RTTNews - The Taiwan stock market has finished lower now in back-to-back sessions, giving away more than 120 points or 1.7 percent along the way. The Taiwan Stock Exchange slid below the 7,000-point plateau, and now investors are expecting the market to remain below that level when it kicks off trade on Wednesday.

The global forecast for the Asian bourses offers little guidance with a flat opening likely in the cards. Financials and properties are expected to extend gains, but they'll likely be countered by profit taking among the oil, steel and retail stocks. The European markets finished modestly in negative territory, while the U.S. markets ended slightly positive - and the Asian markets are also expected to hover around the unchanged line.

The TSE finished sharply lower on Tuesday, shrugging off a solid opening as technology stocks were hit hard by profit takers. Gains among the cement and plastics sectors eased some of the heavier losses.

For the day, the index dropped 100.84 points or 1.43 percent to close at 6,955.87 after trading between 6,921.04 and 7,138.94 on turnover of 159.96 billion Taiwan dollars. There were 1,667 decliners and 805 gainers, with 135 stocks finishing unchanged.

Among the actives, United Microelectronics Corp and HTC both finished limit-down 7 percent, while MediaTek fell 4.63 percent, Taiwan Semiconductor Manufacturing Co lost 1.20 percent, Formosa Plastics added 2.43 percent and Taiwan Cement was up 2.87 percent.

Wall Street offers a barely positive lead as stocks ended Tuesday's trading on a positive note amid some late session buying interest following a choppy session. The major averages all finished in positive territory by moderate margins, building on yesterday's strong gains that helped the NASDAQ and S&P 500 cross key levels.

On the economic front, the National Association of Realtors released a report showing that pending home sales growth in June exceeded economist estimates by a wide margin. With the increase, pending sales rose for the fifth consecutive month. NAR said its pending home sales index jumped 3.6 percent to 94.6 in June from an upwardly revised reading of 91.3 in May. Economists had been expecting a much more modest increase by the index of about 0.7 percent.

Earlier, the Commerce Department released a report showing that personal spending increased by slightly more than expected, while personal income fell by more than expected. The report showed that personal spending rose 0.4 percent in June following a revised 0.1 percent increase in May. Economists had been expecting spending to increase by 0.3 percent compared to the 0.3 percent increase originally reported for the previous month.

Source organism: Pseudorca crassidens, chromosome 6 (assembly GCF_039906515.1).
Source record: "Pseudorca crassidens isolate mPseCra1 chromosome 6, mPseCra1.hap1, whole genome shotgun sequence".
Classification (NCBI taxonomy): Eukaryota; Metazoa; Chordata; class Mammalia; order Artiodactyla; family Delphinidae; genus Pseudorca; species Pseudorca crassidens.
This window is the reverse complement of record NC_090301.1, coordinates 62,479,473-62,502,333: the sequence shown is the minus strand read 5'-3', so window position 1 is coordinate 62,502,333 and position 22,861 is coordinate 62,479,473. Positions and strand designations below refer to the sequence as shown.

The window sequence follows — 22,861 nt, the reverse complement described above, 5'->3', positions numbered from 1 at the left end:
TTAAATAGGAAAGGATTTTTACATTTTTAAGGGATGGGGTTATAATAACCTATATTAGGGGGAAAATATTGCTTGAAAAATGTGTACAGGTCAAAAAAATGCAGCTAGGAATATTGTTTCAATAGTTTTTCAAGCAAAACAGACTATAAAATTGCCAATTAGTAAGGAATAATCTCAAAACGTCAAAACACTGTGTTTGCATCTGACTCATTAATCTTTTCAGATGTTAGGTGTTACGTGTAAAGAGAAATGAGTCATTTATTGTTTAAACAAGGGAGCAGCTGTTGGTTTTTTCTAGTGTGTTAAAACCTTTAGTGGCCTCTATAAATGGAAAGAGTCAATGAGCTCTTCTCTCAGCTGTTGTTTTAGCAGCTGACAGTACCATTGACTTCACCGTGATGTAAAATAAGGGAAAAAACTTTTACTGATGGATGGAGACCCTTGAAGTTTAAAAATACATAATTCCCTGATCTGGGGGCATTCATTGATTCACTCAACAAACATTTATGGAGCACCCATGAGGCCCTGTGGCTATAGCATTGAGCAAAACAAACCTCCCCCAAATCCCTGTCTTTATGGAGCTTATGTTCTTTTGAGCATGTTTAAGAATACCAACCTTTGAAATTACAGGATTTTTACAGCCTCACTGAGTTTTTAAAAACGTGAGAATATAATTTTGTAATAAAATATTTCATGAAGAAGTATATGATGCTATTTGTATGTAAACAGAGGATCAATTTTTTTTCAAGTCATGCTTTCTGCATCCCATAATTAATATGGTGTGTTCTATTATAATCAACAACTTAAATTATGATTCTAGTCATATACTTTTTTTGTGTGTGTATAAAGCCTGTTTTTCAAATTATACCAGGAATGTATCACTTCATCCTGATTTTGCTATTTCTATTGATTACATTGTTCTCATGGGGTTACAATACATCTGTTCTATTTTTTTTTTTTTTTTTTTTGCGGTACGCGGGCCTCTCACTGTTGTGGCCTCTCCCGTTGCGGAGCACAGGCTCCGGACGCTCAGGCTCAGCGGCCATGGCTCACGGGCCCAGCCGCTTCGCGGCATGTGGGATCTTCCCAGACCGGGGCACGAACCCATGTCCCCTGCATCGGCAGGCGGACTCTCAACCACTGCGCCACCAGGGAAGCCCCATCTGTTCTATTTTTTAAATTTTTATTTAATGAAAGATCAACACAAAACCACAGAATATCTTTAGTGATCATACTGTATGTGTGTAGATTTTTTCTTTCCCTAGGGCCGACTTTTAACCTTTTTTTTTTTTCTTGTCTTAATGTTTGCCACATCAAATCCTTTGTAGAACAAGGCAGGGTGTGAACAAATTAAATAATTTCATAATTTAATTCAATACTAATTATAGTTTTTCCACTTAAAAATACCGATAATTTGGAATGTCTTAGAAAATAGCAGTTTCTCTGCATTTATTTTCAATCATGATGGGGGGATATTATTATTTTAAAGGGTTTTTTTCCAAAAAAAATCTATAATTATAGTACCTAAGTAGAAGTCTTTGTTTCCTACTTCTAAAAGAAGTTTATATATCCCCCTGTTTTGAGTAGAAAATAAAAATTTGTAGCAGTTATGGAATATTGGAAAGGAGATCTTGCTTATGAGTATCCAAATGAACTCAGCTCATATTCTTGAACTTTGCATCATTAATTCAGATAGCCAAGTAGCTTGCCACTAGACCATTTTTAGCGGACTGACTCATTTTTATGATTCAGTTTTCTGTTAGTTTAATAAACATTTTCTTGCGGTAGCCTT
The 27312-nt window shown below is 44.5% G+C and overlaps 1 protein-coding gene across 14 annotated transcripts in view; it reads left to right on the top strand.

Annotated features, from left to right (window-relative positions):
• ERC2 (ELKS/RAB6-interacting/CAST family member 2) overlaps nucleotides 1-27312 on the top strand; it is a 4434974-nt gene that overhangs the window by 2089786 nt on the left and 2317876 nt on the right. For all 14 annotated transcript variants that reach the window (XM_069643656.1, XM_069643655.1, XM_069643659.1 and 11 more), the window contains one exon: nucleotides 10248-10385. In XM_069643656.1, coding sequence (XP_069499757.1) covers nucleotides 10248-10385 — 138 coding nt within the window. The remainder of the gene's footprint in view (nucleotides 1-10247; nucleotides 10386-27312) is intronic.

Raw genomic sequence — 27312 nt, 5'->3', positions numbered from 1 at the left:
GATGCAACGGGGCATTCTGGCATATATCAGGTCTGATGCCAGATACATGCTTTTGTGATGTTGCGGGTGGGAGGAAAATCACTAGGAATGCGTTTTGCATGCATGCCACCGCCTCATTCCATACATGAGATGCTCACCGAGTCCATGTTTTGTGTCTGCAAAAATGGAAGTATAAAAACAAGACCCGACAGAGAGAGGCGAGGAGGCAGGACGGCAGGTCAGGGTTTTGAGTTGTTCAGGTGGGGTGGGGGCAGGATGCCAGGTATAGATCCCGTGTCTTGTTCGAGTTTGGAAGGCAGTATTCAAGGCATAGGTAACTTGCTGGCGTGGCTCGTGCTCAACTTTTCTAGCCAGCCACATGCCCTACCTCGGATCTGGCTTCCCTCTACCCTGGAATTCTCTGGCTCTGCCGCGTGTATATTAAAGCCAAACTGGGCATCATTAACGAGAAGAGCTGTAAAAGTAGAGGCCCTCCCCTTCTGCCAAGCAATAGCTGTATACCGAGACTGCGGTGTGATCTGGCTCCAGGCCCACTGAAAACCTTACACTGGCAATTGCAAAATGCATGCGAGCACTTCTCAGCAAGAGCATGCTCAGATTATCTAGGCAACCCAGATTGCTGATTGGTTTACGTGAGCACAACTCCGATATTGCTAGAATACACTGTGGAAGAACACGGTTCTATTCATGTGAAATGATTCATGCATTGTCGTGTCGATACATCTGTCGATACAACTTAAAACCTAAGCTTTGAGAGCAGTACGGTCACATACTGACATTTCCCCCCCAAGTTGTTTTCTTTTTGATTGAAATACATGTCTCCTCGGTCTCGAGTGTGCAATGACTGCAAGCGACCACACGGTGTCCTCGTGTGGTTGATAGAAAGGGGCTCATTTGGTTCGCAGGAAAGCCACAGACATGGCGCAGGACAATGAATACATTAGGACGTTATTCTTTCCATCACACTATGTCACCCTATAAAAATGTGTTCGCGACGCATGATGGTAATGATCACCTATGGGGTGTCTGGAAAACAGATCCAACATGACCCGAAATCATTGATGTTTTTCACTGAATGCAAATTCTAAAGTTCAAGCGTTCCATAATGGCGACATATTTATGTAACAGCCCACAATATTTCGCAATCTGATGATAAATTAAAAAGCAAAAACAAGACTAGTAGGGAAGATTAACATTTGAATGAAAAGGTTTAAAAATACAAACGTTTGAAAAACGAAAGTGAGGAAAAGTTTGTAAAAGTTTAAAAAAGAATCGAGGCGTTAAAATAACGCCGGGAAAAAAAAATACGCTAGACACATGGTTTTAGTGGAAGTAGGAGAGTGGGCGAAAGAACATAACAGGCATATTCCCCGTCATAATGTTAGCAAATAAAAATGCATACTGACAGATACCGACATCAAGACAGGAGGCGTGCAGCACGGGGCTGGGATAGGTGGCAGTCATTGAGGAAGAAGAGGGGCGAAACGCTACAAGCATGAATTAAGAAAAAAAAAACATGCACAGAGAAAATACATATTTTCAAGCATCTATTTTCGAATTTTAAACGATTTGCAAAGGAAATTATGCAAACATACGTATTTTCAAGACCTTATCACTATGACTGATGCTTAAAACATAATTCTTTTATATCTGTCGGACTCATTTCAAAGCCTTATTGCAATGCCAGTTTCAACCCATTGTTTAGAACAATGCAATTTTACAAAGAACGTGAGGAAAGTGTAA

At the same time, the Commerce Department said that personal income fell by 1.3 percent in June after increasing by a revised 1.3 percent in the previous month. The decrease compares to economist estimates of a 1.0 percent decline. Subsequently, the report said that personal saving as a percentage of disposable personal income was 4.6 percent in June compared with 6.2 percent in May.

On the earnings front, Centex (CTX) was one of the few bright spots among a slew of disappointing results that included Pulte (PHM), D.R. Horton (DHI), Archer Daniels Midland (ADM) and Tenet Healthcare (THC), among others.

The major averages showed a notable upward move going into the close, climbing back above the unchanged line. The Dow closed up by 33.63 points or 0.4 percent at 9,320.19, the NASDAQ advanced by 2.70 points or 0.1 percent to 2,011.31 and the S&P 500 rose by 3.02 points or 0.3 percent to 1,005.65.

In economic news, Taiwan will on Wednesday announce July data for inflation, wholesale prices and foreign reserves. Inflation is called lower by 2.24 percent on year after the 1.97 percent annual contraction in June. Wholesale prices are predicted to fall 14 percent on year after the 13.62 percent annual decline a month earlier. Foreign reserves are expected to come in at $322.7 billion - up from $317.56 billion in the previous month.

For comments and feedback: contact editorial@rttnews.com